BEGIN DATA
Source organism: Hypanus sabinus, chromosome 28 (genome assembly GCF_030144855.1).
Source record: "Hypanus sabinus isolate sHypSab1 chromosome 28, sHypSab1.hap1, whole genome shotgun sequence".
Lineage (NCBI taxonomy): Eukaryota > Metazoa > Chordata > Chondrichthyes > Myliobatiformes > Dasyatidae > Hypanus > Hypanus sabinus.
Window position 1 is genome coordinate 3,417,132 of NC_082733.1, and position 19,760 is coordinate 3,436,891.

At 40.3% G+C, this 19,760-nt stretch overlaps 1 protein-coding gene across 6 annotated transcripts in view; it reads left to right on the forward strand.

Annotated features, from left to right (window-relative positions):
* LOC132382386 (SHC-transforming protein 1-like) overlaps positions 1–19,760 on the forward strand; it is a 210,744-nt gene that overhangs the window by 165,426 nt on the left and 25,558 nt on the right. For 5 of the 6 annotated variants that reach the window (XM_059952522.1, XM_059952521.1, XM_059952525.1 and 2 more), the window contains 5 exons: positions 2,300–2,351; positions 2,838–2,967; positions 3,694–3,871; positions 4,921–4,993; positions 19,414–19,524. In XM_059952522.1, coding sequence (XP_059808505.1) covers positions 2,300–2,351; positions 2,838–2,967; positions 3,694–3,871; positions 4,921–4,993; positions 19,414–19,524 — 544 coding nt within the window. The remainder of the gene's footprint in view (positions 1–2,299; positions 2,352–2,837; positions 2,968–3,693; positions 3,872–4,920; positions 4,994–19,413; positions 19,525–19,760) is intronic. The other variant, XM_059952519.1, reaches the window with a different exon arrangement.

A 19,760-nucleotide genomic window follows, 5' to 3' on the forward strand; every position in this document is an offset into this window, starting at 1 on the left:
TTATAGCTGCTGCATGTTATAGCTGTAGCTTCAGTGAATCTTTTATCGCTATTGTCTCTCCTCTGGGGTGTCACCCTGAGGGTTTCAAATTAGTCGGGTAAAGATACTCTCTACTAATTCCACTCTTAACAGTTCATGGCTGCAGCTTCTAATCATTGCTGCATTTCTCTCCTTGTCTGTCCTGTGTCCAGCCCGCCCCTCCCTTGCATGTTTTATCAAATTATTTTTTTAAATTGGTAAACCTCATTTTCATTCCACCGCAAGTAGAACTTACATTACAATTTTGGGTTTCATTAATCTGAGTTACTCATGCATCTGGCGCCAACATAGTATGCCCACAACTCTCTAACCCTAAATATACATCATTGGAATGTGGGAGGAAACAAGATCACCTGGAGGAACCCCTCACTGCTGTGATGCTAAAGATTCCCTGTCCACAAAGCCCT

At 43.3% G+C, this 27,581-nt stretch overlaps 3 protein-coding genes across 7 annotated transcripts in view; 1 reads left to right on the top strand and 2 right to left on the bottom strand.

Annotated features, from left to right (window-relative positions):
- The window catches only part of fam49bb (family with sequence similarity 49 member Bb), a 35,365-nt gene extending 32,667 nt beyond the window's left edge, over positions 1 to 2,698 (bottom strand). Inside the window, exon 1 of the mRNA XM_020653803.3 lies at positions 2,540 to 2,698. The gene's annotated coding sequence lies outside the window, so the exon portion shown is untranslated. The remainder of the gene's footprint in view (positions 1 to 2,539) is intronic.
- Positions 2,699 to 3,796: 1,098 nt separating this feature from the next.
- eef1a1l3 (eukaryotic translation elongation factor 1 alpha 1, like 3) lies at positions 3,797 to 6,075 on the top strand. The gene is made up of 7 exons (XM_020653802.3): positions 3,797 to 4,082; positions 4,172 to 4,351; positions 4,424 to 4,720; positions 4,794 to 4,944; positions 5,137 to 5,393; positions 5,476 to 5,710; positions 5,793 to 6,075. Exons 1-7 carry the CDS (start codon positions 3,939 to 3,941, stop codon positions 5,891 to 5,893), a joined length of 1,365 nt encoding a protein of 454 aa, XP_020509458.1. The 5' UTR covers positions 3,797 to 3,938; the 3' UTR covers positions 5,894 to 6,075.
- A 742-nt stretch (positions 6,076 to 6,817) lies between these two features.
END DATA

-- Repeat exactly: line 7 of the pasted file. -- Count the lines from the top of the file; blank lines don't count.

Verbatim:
* LOC132382386 (SHC-transforming protein 1-like) overlaps positions 1–19,760 on the forward strand; it is a 210,744-nt gene that overhangs the window by 165,426 nt on the left and 25,558 nt on the right. For 5 of the 6 annotated variants that reach the window (XM_059952522.1, XM_059952521.1, XM_059952525.1 and 2 more), the window contains 5 exons: positions 2,300–2,351; positions 2,838–2,967; positions 3,694–3,871; positions 4,921–4,993; positions 19,414–19,524. In XM_059952522.1, coding sequence (XP_059808505.1) covers positions 2,300–2,351; positions 2,838–2,967; positions 3,694–3,871; positions 4,921–4,993; positions 19,414–19,524 — 544 coding nt within the window. The remainder of the gene's footprint in view (positions 1–2,299; positions 2,352–2,837; positions 2,968–3,693; positions 3,872–4,920; positions 4,994–19,413; positions 19,525–19,760) is intronic. The other variant, XM_059952519.1, reaches the window with a different exon arrangement.